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To General John J. Pershing
February 27, 1940 Washington, D.C.
I returned this morning from the Salvation Army dinner in New York, where I sat next to Evangeline Booth. She looked even more a soldier than when I last saw her in Washington in about 1923. She spoke of you a number of times during the evening, and with great admiration. I know you would be interested in her reaction; she tells me that she still rides ten or fifteen miles a day.
Katherine reached home at midnight last night, while I was in New York. She has been at Miami Beach and Key West for a month and has returned much rested and the gainer by four pounds. Unfortunately she arrived in the midst of a snow-storm and with three or four dinners that we cannot evade.
I have only been back a short time from my trip to Panama and Puerto Rico. Incidentally, I sent you a radio from the plane while flying over the Candado-Vanderbilt beach at San Juan, and about fifteen minutes later received an acknowledgment from the Army operator in Tucson to the effect that he had telephoned it to Miss May. I spent the night with Katherine at Miami Beach, and was driven away from there a day ahead of time by approaching bad weather; she showed me a gracious note from you, in which you referred to my not stopping at Tucson when I was flying East the other day. The reason was I was racing against time to catch the Cavalry Division before it got in from the field at El Paso—and got there just fifteen minutes ahead of its arrival in the post, and to keep ahead of an approaching wave of bad weather. The snow was three hours behind me at El Paso, two hours after me at San Antonio, where I inspected the Second Division in the field; only thirty minutes off my tail at Barksdale Field in Louisiana, and as I was sitting down to dinner at Benning the weather report indicated a new cold front from the Gulf was coming in. So we left the guests before dinner was served and reached Washington two hours and fifty minutes later. Three hours after our arrival here, snow and sleet and a real blizzard developed.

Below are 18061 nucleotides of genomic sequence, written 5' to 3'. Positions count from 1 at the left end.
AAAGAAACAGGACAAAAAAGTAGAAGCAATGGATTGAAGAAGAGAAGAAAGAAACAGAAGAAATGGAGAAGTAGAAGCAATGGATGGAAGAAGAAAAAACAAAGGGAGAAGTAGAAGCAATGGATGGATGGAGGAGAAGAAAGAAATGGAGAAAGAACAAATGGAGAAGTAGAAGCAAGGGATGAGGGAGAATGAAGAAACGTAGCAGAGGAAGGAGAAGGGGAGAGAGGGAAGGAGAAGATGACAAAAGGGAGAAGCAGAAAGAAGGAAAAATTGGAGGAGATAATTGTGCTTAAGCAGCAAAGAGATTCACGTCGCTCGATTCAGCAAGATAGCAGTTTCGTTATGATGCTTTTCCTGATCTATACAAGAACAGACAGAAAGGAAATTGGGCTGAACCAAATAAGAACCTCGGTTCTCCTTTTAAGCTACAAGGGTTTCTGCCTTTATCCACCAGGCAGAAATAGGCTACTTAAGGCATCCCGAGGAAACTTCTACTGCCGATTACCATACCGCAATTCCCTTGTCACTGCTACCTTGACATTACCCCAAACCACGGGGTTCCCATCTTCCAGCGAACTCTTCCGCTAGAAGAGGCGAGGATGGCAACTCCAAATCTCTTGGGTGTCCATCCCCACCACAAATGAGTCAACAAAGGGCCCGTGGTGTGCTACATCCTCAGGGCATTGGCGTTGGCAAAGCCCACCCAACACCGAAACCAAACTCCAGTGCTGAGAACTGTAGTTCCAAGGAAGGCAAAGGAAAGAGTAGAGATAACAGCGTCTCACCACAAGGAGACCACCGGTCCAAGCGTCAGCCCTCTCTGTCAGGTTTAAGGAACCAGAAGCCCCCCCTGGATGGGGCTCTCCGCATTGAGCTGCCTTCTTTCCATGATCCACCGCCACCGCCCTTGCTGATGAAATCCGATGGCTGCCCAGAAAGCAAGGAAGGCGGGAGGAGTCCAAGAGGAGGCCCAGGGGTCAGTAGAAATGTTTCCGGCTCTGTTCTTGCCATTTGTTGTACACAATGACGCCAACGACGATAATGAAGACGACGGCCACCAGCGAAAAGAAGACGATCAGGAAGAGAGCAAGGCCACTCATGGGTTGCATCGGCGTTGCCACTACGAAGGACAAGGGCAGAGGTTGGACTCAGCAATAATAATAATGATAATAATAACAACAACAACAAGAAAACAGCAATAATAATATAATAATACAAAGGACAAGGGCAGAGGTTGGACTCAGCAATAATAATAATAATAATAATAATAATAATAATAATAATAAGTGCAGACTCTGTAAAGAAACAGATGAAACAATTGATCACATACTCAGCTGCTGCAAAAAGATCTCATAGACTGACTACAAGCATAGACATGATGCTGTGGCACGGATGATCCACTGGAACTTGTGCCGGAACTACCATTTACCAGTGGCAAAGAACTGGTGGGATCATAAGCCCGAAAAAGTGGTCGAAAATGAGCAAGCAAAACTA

As things now stand, I will leave here Thursday afternoon or early Friday morning for San Francisco, to take a China Clipper Saturday for Hawaii. I will leave Hawaii on the return trip March 10th or 11th, but will have to rush straight to Washington to appear before the Senate Appropriations Committee. I was before the House Appropriations Committee yesterday afternoon, as well as a few days ago; this morning I was before the House Military Committee. In the intervals I answer the `phone or receive Senators or Representatives, all with an iron in the fire and some of them raising hell over troop dispositions. It is pretty hard to manage what amounts to a minor mobilization on a peace-time basis, at the same time struggling against the cuts that public opinion is now forcing on Congress.
Please give my warm regards to Miss May.
G. C. Marshall
Document Copy Text Source: John J. Pershing Papers, General Correspondence, Library of Congress, Washington, D.C.
Document Format: Typed letter signed.
Recommended Citation: ThePapers of George Catlett Marshall, ed.Larry I. Bland, Sharon Ritenour Stevens, and Clarence E. Wunderlin, Jr.(Lexington, Va.: The George C. Marshall Foundation, 1981- ). Electronic version based on The Papers of George Catlett Marshall, vol. 2, “We Cannot Delay,” July 1, 1939-December 6, 1941 (Baltimore and London: The Johns Hopkins University Press, 1986), pp. 172-173.